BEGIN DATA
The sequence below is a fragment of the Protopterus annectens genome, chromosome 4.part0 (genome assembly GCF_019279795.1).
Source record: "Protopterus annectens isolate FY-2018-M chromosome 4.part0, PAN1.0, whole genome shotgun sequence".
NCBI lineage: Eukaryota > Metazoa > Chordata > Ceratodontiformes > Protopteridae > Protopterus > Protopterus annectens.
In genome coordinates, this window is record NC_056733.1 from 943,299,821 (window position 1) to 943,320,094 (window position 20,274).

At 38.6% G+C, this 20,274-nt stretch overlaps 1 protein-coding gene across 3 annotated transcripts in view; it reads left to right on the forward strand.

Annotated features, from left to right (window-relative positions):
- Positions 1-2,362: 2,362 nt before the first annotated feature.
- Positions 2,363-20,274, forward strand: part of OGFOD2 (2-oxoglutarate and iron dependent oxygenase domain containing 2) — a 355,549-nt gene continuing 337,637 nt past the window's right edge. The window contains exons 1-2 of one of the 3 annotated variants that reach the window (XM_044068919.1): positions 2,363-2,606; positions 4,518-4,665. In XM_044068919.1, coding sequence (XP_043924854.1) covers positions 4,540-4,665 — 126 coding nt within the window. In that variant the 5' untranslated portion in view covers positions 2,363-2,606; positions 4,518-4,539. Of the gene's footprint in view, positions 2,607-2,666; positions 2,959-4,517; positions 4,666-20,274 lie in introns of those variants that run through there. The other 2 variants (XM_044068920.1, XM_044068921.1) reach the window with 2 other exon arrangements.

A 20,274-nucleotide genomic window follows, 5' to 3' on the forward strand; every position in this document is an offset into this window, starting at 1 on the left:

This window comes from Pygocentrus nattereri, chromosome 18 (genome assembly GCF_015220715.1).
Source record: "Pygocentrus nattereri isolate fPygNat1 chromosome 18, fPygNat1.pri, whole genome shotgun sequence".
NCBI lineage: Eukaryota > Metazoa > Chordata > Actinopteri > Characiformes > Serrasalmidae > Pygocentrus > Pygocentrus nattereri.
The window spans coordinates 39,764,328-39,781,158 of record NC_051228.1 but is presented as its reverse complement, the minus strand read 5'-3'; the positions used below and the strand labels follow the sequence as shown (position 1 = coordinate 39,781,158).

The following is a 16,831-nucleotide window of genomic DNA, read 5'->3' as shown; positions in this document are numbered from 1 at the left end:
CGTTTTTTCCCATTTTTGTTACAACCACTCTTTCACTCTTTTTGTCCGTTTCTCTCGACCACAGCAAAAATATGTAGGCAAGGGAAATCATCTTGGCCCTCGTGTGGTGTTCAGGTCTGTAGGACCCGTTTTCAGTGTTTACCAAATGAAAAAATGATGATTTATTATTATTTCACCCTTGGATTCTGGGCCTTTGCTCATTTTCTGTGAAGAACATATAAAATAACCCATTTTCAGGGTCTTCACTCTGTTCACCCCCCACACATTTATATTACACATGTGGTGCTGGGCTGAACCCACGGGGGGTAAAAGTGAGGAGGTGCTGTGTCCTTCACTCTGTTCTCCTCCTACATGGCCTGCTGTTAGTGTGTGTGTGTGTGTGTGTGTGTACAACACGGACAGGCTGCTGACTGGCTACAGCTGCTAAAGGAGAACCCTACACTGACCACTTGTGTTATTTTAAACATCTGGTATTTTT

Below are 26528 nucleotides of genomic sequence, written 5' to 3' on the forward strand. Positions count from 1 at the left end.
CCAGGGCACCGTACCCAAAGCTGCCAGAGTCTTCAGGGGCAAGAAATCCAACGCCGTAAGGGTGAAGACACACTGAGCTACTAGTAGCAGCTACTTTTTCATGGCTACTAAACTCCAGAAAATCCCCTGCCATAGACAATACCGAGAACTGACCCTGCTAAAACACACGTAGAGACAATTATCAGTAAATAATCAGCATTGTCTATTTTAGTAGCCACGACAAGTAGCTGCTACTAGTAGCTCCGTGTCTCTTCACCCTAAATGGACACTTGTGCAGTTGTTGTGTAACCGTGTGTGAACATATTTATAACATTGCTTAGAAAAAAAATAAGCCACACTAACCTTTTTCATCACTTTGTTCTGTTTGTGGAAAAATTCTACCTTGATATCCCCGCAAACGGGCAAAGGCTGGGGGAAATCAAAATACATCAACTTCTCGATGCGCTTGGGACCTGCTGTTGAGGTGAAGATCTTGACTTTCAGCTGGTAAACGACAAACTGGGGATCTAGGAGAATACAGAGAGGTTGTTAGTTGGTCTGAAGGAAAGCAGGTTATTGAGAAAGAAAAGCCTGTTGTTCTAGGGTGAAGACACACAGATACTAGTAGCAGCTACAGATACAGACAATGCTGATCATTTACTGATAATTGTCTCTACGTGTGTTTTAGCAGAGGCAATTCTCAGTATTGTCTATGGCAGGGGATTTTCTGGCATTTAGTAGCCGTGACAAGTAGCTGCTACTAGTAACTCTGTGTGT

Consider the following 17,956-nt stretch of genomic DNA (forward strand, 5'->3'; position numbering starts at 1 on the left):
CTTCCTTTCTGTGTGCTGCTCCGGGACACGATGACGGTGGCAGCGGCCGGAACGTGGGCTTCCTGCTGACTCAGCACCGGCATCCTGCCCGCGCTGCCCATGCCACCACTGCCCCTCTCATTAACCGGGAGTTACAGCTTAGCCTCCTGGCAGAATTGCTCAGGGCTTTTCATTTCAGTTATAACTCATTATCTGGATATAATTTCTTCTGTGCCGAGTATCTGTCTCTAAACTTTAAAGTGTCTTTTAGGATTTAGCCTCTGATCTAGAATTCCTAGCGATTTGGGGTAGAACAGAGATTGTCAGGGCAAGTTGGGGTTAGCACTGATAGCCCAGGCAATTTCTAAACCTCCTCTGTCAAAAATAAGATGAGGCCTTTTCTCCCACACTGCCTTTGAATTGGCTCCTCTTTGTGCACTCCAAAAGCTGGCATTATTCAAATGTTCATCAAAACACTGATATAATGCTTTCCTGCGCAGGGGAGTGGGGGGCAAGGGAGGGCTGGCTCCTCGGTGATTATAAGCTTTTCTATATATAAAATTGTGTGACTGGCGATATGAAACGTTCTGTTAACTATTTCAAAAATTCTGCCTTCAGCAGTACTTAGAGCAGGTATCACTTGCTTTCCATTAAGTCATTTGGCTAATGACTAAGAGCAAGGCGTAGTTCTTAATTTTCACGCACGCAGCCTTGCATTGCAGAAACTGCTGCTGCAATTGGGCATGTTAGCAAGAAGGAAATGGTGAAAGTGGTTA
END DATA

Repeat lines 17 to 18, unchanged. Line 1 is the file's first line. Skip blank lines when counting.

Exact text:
CCAGGGCACCGTACCCAAAGCTGCCAGAGTCTTCAGGGGCAAGAAATCCAACGCCGTAAGGGTGAAGACACACTGAGCTACTAGTAGCAGCTACTTTTTCATGGCTACTAAACTCCAGAAAATCCCCTGCCATAGACAATACCGAGAACTGACCCTGCTAAAACACACGTAGAGACAATTATCAGTAAATAATCAGCATTGTCTATTTTAGTAGCCACGACAAGTAGCTGCTACTAGTAGCTCCGTGTCTCTTCACCCTAAATGGACACTTGTGCAGTTGTTGTGTAACCGTGTGTGAACATATTTATAACATTGCTTAGAAAAAAAATAAGCCACACTAACCTTTTTCATCACTTTGTTCTGTTTGTGGAAAAATTCTACCTTGATATCCCCGCAAACGGGCAAAGGCTGGGGGAAATCAAAATACATCAACTTCTCGATGCGCTTGGGACCTGCTGTTGAGGTGAAGATCTTGACTTTCAGCTGGTAAACGACAAACTGGGGATCTAGGAGAATACAGAGAGGTTGTTAGTTGGTCTGAAGGAAAGCAGGTTATTGAGAAAGAAAAGCCTGTTGTTCTAGGGTGAAGACACACAGATACTAGTAGCAGCTACAGATACAGACAATGCTGATCATTTACTGATAATTGTCTCTACGTGTGTTTTAGCAGAGGCAATTCTCAGTATTGTCTATGGCAGGGGATTTTCTGGCATTTAGTAGCCGTGACAAGTAGCTGCTACTAGTAACTCTGTGTGT

Consider the following 17,956-nt stretch of genomic DNA (forward strand, 5'->3'; position numbering starts at 1 on the left):